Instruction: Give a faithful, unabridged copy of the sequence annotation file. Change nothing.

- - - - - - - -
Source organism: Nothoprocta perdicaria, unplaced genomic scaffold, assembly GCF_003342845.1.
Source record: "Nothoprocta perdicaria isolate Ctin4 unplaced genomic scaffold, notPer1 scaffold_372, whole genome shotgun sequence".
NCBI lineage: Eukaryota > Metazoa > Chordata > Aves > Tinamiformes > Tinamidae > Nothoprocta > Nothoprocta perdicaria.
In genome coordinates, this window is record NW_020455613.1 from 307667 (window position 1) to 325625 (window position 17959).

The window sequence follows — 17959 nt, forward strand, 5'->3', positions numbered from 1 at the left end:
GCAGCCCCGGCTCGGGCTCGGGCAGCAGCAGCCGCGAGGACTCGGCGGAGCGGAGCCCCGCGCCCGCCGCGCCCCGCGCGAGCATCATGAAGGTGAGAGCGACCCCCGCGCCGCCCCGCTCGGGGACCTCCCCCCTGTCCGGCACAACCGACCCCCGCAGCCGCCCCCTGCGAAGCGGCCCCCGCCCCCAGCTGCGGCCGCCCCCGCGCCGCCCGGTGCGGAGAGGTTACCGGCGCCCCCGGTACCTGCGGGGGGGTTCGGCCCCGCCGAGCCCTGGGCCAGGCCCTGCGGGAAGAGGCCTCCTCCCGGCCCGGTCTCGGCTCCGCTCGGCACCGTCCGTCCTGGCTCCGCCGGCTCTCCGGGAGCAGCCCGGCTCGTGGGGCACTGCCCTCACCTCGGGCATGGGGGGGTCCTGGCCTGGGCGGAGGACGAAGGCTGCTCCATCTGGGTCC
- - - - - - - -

Source organism: Nothoprocta perdicaria, unplaced genomic scaffold, assembly GCF_003342845.1.
Source record: "Nothoprocta perdicaria isolate Ctin4 unplaced genomic scaffold, notPer1 scaffold_372, whole genome shotgun sequence".
NCBI lineage: Eukaryota > Metazoa > Chordata > Aves > Tinamiformes > Tinamidae > Nothoprocta > Nothoprocta perdicaria.
In genome coordinates, this window is record NW_020455613.1 from 307667 (window position 1) to 325625 (window position 17959).

The window sequence follows — 17959 nt, forward strand, 5'->3', positions numbered from 1 at the left end:
GCAGCCCCGGCTCGGGCTCGGGCAGCAGCAGCCGCGAGGACTCGGCGGAGCGGAGCCCCGCGCCCGCCGCGCCCCGCGCGAGCATCATGAAGGTGAGAGCGACCCCCGCGCCGCCCCGCTCGGGGACCTCCCCCCTGTCCGGCACAACCGACCCCCGCAGCCGCCCCCTGCGAAGCGGCCCCCGCCCCCAGCTGCGGCCGCCCCCGCGCCGCCCGGTGCGGAGAGGTTACCGGCGCCCCCGGTACCTGCGGGGGGGTTCGGCCCCGCCGAGCCCTGGGCCAGGCCCTGCGGGAAGAGGCCTCCTCCCGGCCCGGTCTCGGCTCCGCTCGGCACCGTCCGTCCTGGCTCCGCCGGCTCTCCGGGAGCAGCCCGGCTCGTGGGGCACTGCCCTCACCTCGGGCATGGGGGGGTCCTGGCCTGGGCGGAGGACGAAGGCTGCTCCATCTGGGTCC